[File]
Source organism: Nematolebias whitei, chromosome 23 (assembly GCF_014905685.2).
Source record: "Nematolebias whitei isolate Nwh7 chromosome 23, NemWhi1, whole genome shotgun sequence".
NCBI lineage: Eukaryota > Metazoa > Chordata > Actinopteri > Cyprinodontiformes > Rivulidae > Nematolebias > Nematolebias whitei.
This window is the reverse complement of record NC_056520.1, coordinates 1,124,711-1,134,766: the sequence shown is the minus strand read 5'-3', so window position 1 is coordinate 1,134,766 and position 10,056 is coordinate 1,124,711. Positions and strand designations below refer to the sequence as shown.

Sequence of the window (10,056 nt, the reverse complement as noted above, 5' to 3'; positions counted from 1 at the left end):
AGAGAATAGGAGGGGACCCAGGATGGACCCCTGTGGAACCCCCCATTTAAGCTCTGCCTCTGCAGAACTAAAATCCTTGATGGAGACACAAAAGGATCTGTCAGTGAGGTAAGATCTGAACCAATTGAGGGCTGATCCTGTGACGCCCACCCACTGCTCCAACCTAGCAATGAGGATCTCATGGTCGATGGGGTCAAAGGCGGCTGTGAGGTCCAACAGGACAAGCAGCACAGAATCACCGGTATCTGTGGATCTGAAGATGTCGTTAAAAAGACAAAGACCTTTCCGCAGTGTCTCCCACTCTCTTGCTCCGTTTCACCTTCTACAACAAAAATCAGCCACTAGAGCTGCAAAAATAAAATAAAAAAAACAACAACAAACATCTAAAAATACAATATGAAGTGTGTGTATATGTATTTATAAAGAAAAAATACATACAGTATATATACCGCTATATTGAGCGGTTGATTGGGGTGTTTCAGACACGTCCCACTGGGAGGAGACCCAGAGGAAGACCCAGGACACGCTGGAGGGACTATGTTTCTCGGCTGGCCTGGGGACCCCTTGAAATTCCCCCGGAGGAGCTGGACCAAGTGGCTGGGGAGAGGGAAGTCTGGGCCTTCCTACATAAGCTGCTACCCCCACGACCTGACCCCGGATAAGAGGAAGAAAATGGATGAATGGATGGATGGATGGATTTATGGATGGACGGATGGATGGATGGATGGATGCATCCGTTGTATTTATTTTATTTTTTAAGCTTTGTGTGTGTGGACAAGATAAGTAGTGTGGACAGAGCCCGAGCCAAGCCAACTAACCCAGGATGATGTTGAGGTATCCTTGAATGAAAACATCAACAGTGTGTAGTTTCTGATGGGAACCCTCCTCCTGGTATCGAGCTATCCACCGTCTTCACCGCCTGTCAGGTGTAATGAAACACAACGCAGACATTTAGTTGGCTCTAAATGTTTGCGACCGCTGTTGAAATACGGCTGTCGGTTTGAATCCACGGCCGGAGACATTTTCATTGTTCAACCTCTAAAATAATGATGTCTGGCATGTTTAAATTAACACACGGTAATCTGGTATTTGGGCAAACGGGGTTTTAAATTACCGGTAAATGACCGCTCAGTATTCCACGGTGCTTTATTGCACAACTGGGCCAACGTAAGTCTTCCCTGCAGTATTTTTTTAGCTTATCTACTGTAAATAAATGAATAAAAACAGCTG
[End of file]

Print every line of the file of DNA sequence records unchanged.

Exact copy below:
Source organism: Nematolebias whitei, chromosome 23 (assembly GCF_014905685.2).
Source record: "Nematolebias whitei isolate Nwh7 chromosome 23, NemWhi1, whole genome shotgun sequence".
NCBI lineage: Eukaryota > Metazoa > Chordata > Actinopteri > Cyprinodontiformes > Rivulidae > Nematolebias > Nematolebias whitei.
This window is the reverse complement of record NC_056520.1, coordinates 1,124,711-1,134,766: the sequence shown is the minus strand read 5'-3', so window position 1 is coordinate 1,134,766 and position 10,056 is coordinate 1,124,711. Positions and strand designations below refer to the sequence as shown.

Sequence of the window (10,056 nt, the reverse complement as noted above, 5' to 3'; positions counted from 1 at the left end):
AGAGAATAGGAGGGGACCCAGGATGGACCCCTGTGGAACCCCCCATTTAAGCTCTGCCTCTGCAGAACTAAAATCCTTGATGGAGACACAAAAGGATCTGTCAGTGAGGTAAGATCTGAACCAATTGAGGGCTGATCCTGTGACGCCCACCCACTGCTCCAACCTAGCAATGAGGATCTCATGGTCGATGGGGTCAAAGGCGGCTGTGAGGTCCAACAGGACAAGCAGCACAGAATCACCGGTATCTGTGGATCTGAAGATGTCGTTAAAAAGACAAAGACCTTTCCGCAGTGTCTCCCACTCTCTTGCTCCGTTTCACCTTCTACAACAAAAATCAGCCACTAGAGCTGCAAAAATAAAATAAAAAAAACAACAACAAACATCTAAAAATACAATATGAAGTGTGTGTATATGTATTTATAAAGAAAAAATACATACAGTATATATACCGCTATATTGAGCGGTTGATTGGGGTGTTTCAGACACGTCCCACTGGGAGGAGACCCAGAGGAAGACCCAGGACACGCTGGAGGGACTATGTTTCTCGGCTGGCCTGGGGACCCCTTGAAATTCCCCCGGAGGAGCTGGACCAAGTGGCTGGGGAGAGGGAAGTCTGGGCCTTCCTACATAAGCTGCTACCCCCACGACCTGACCCCGGATAAGAGGAAGAAAATGGATGAATGGATGGATGGATGGATTTATGGATGGACGGATGGATGGATGGATGGATGCATCCGTTGTATTTATTTTATTTTTTAAGCTTTGTGTGTGTGGACAAGATAAGTAGTGTGGACAGAGCCCGAGCCAAGCCAACTAACCCAGGATGATGTTGAGGTATCCTTGAATGAAAACATCAACAGTGTGTAGTTTCTGATGGGAACCCTCCTCCTGGTATCGAGCTATCCACCGTCTTCACCGCCTGTCAGGTGTAATGAAACACAACGCAGACATTTAGTTGGCTCTAAATGTTTGCGACCGCTGTTGAAATACGGCTGTCGGTTTGAATCCACGGCCGGAGACATTTTCATTGTTCAACCTCTAAAATAATGATGTCTGGCATGTTTAAATTAACACACGGTAATCTGGTATTTGGGCAAACGGGGTTTTAAATTACCGGTAAATGACCGCTCAGTATTCCACGGTGCTTTATTGCACAACTGGGCCAACGTAAGTCTTCCCTGCAGTATTTTTTTAGCTTATCTACTGTAAATAAATGAATAAAAACAGCTG